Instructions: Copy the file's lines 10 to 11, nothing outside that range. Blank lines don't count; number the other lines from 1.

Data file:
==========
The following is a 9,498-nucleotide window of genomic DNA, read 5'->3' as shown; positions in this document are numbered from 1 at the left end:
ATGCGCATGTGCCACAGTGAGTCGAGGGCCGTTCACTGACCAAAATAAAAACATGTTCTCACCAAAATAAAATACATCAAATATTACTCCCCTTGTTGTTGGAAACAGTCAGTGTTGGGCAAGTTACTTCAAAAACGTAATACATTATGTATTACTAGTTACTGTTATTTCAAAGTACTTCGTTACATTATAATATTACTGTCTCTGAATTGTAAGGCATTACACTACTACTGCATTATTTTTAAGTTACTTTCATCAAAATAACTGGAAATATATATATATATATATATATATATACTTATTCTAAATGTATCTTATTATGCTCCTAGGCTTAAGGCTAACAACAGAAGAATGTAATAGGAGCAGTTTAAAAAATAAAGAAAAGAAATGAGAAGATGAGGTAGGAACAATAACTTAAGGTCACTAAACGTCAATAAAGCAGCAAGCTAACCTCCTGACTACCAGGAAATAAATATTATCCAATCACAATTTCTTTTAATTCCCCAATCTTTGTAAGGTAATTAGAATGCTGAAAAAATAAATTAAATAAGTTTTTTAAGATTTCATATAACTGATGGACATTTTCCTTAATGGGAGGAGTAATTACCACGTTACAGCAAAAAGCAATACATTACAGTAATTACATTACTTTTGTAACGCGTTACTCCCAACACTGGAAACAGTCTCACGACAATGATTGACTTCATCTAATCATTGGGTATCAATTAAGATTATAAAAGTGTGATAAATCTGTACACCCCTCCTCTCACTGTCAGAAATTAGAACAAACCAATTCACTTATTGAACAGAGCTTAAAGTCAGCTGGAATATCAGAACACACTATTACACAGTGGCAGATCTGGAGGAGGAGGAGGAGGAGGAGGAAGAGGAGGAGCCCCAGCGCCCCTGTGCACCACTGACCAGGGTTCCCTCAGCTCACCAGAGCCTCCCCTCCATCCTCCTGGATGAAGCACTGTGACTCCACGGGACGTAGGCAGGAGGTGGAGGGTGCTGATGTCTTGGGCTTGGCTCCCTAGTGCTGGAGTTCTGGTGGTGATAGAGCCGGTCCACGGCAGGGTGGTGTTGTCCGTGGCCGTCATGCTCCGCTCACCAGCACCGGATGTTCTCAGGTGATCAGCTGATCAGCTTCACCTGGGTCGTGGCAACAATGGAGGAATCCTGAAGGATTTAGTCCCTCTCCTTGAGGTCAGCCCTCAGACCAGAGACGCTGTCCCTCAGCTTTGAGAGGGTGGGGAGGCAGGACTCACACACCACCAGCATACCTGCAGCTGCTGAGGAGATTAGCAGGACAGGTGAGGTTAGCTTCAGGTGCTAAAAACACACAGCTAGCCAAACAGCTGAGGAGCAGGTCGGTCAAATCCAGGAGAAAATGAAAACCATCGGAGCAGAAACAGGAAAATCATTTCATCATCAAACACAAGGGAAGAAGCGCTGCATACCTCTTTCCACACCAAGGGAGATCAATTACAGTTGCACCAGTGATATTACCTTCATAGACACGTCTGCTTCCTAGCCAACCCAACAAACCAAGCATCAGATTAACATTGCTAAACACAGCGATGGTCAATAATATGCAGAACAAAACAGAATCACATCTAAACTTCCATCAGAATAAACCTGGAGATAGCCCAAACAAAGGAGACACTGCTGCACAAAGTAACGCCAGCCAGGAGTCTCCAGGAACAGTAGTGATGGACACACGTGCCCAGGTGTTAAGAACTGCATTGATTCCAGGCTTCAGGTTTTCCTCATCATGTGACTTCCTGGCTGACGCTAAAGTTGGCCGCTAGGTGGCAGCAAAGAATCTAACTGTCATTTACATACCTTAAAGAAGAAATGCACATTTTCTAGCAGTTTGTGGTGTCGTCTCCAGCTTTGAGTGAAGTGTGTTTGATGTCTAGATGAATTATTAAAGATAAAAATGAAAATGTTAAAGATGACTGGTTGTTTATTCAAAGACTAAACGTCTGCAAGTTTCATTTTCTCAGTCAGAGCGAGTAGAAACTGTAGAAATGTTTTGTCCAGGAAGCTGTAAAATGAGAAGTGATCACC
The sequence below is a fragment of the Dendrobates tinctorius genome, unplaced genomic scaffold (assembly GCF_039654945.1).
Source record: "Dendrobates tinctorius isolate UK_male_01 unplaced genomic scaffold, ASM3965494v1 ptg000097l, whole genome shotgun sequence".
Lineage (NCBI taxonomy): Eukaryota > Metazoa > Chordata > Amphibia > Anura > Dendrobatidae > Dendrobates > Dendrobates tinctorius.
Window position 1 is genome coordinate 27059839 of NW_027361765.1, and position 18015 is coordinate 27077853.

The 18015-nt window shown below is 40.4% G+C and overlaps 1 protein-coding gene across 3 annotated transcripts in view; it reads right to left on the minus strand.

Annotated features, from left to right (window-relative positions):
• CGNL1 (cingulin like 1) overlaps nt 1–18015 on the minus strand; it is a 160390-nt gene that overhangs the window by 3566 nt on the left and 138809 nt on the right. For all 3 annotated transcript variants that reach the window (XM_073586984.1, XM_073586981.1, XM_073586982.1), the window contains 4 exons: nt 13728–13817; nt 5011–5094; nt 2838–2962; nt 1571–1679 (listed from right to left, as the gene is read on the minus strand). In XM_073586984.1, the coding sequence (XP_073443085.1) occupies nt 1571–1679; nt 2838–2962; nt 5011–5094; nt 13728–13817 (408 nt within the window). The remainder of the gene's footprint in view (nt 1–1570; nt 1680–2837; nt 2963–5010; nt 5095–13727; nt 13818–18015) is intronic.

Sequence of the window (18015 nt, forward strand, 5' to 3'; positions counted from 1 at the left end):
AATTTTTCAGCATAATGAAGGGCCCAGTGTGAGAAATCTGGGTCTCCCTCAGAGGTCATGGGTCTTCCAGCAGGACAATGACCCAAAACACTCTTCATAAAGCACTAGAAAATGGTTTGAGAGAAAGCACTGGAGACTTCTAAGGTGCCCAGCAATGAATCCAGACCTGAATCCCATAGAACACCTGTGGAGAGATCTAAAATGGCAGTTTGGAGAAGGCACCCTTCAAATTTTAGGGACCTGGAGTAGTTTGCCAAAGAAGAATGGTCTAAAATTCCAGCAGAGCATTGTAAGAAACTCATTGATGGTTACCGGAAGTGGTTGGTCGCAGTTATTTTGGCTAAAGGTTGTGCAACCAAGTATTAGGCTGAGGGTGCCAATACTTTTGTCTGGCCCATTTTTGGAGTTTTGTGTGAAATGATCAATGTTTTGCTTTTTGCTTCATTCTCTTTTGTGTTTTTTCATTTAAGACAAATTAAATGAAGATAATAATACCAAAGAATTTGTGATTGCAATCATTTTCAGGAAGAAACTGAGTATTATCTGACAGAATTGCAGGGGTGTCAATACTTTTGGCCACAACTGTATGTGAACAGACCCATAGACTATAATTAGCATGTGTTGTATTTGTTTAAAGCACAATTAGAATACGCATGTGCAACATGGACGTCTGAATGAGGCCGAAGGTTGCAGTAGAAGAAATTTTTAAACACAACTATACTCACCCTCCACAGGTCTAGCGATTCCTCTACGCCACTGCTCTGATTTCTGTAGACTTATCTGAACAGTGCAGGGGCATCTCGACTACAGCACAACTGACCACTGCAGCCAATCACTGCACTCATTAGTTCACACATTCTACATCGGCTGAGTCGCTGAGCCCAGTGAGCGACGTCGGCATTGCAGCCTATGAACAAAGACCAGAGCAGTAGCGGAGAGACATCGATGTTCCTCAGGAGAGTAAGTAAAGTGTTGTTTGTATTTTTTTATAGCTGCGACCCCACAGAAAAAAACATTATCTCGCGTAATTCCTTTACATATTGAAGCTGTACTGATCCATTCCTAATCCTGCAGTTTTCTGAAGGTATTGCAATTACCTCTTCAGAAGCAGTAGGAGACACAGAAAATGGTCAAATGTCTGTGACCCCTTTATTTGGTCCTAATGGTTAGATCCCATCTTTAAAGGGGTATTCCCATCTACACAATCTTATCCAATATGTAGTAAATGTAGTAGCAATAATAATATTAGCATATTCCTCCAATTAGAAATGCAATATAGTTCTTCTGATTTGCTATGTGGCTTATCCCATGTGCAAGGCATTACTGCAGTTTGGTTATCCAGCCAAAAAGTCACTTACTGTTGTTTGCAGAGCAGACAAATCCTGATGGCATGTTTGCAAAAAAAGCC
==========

Sequence of the window (18015 nt, forward strand, 5' to 3'; positions counted from 1 at the left end):
AATTTTTCAGCATAATGAAGGGCCCAGTGTGAGAAATCTGGGTCTCCCTCAGAGGTCATGGGTCTTCCAGCAGGACAATGACCCAAAACACTCTTCATAAAGCACTAGAAAATGGTTTGAGAGAAAGCACTGGAGACTTCTAAGGTGCCCAGCAATGAATCCAGACCTGAATCCCATAGAACACCTGTGGAGAGATCTAAAATGGCAGTTTGGAGAAGGCACCCTTCAAATTTTAGGGACCTGGAGTAGTTTGCCAAAGAAGAATGGTCTAAAATTCCAGCAGAGCATTGTAAGAAACTCATTGATGGTTACCGGAAGTGGTTGGTCGCAGTTATTTTGGCTAAAGGTTGTGCAACCAAGTATTAGGCTGAGGGTGCCAATACTTTTGTCTGGCCCATTTTTGGAGTTTTGTGTGAAATGATCAATGTTTTGCTTTTTGCTTCATTCTCTTTTGTGTTTTTTCATTTAAGACAAATTAAATGAAGATAATAATACCAAAGAATTTGTGATTGCAATCATTTTCAGGAAGAAACTGAGTATTATCTGACAGAATTGCAGGGGTGTCAATACTTTTGGCCACAACTGTATGTGAACAGACCCATAGACTATAATTAGCATGTGTTGTATTTGTTTAAAGCACAATTAGAATACGCATGTGCAACATGGACGTCTGAATGAGGCCGAAGGTTGCAGTAGAAGAAATTTTTAAACACAACTATACTCACCCTCCACAGGTCTAGCGATTCCTCTACGCCACTGCTCTGATTTCTGTAGACTTATCTGAACAGTGCAGGGGCATCTCGACTACAGCACAACTGACCACTGCAGCCAATCACTGCACTCATTAGTTCACACATTCTACATCGGCTGAGTCGCTGAGCCCAGTGAGCGACGTCGGCATTGCAGCCTATGAACAAAGACCAGAGCAGTAGCGGAGAGACATCGATGTTCCTCAGGAGAGTAAGTAAAGTGTTGTTTGTATTTTTTTATAGCTGCGACCCCACAGAAAAAAACATTATCTCGCGTAATTCCTTTACATATTGAAGCTGTACTGATCCATTCCTAATCCTGCAGTTTTCTGAAGGTATTGCAATTACCTCTTCAGAAGCAGTAGGAGACACAGAAAATGGTCAAATGTCTGTGACCCCTTTATTTGGTCCTAATGGTTAGATCCCATCTTTAAAGGGGTATTCCCATCTACACAATCTTATCCAATATGTAGTAAATGTAGTAGCAATAATAATATTAGCATATTCCTCCAATTAGAAATGCAATATAGTTCTTCTGATTTGCTATGTGGCTTATCCCATGTGCAAGGCATTACTGCAGTTTGGTTATCCAGCCAAAAAGTCACTTACTGTTGTTTGCAGAGCAGACAAATCCTGATGGCATGTTTGCAAAAAAAGCC